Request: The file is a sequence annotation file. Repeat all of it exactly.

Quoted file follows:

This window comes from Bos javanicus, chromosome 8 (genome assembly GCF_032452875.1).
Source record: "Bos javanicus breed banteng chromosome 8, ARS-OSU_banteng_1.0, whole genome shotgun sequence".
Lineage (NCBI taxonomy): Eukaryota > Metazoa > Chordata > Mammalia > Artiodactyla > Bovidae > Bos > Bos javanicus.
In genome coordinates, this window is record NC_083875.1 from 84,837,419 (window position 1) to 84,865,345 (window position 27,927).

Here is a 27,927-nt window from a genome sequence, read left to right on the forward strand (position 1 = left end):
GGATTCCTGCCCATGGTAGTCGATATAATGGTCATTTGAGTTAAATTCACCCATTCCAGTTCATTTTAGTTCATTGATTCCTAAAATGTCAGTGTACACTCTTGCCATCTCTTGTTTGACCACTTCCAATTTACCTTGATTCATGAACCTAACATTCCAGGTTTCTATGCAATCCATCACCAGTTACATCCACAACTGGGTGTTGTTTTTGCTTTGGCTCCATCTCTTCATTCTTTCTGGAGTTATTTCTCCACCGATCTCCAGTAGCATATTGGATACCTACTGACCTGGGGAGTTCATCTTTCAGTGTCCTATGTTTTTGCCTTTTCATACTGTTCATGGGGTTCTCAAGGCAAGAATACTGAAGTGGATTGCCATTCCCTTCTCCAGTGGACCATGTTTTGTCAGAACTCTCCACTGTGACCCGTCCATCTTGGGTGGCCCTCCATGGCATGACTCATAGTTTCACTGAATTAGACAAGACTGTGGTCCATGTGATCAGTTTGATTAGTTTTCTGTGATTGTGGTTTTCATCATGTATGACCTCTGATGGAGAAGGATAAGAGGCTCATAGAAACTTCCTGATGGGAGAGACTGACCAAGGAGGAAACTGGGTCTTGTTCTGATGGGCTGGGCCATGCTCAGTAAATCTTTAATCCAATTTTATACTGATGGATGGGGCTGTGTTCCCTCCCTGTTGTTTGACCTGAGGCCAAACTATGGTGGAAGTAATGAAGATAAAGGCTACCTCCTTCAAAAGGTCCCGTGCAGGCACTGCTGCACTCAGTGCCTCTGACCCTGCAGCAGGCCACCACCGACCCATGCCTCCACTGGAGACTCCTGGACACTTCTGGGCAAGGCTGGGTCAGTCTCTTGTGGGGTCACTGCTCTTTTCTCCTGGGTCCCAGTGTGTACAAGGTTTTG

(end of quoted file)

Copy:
This window comes from Bos javanicus, chromosome 8 (genome assembly GCF_032452875.1).
Source record: "Bos javanicus breed banteng chromosome 8, ARS-OSU_banteng_1.0, whole genome shotgun sequence".
Lineage (NCBI taxonomy): Eukaryota > Metazoa > Chordata > Mammalia > Artiodactyla > Bovidae > Bos > Bos javanicus.
In genome coordinates, this window is record NC_083875.1 from 84,837,419 (window position 1) to 84,865,345 (window position 27,927).

Here is a 27,927-nt window from a genome sequence, read left to right on the forward strand (position 1 = left end):
GGATTCCTGCCCATGGTAGTCGATATAATGGTCATTTGAGTTAAATTCACCCATTCCAGTTCATTTTAGTTCATTGATTCCTAAAATGTCAGTGTACACTCTTGCCATCTCTTGTTTGACCACTTCCAATTTACCTTGATTCATGAACCTAACATTCCAGGTTTCTATGCAATCCATCACCAGTTACATCCACAACTGGGTGTTGTTTTTGCTTTGGCTCCATCTCTTCATTCTTTCTGGAGTTATTTCTCCACCGATCTCCAGTAGCATATTGGATACCTACTGACCTGGGGAGTTCATCTTTCAGTGTCCTATGTTTTTGCCTTTTCATACTGTTCATGGGGTTCTCAAGGCAAGAATACTGAAGTGGATTGCCATTCCCTTCTCCAGTGGACCATGTTTTGTCAGAACTCTCCACTGTGACCCGTCCATCTTGGGTGGCCCTCCATGGCATGACTCATAGTTTCACTGAATTAGACAAGACTGTGGTCCATGTGATCAGTTTGATTAGTTTTCTGTGATTGTGGTTTTCATCATGTATGACCTCTGATGGAGAAGGATAAGAGGCTCATAGAAACTTCCTGATGGGAGAGACTGACCAAGGAGGAAACTGGGTCTTGTTCTGATGGGCTGGGCCATGCTCAGTAAATCTTTAATCCAATTTTATACTGATGGATGGGGCTGTGTTCCCTCCCTGTTGTTTGACCTGAGGCCAAACTATGGTGGAAGTAATGAAGATAAAGGCTACCTCCTTCAAAAGGTCCCGTGCAGGCACTGCTGCACTCAGTGCCTCTGACCCTGCAGCAGGCCACCACCGACCCATGCCTCCACTGGAGACTCCTGGACACTTCTGGGCAAGGCTGGGTCAGTCTCTTGTGGGGTCACTGCTCTTTTCTCCTGGGTCCCAGTGTGTACAAGGTTTTG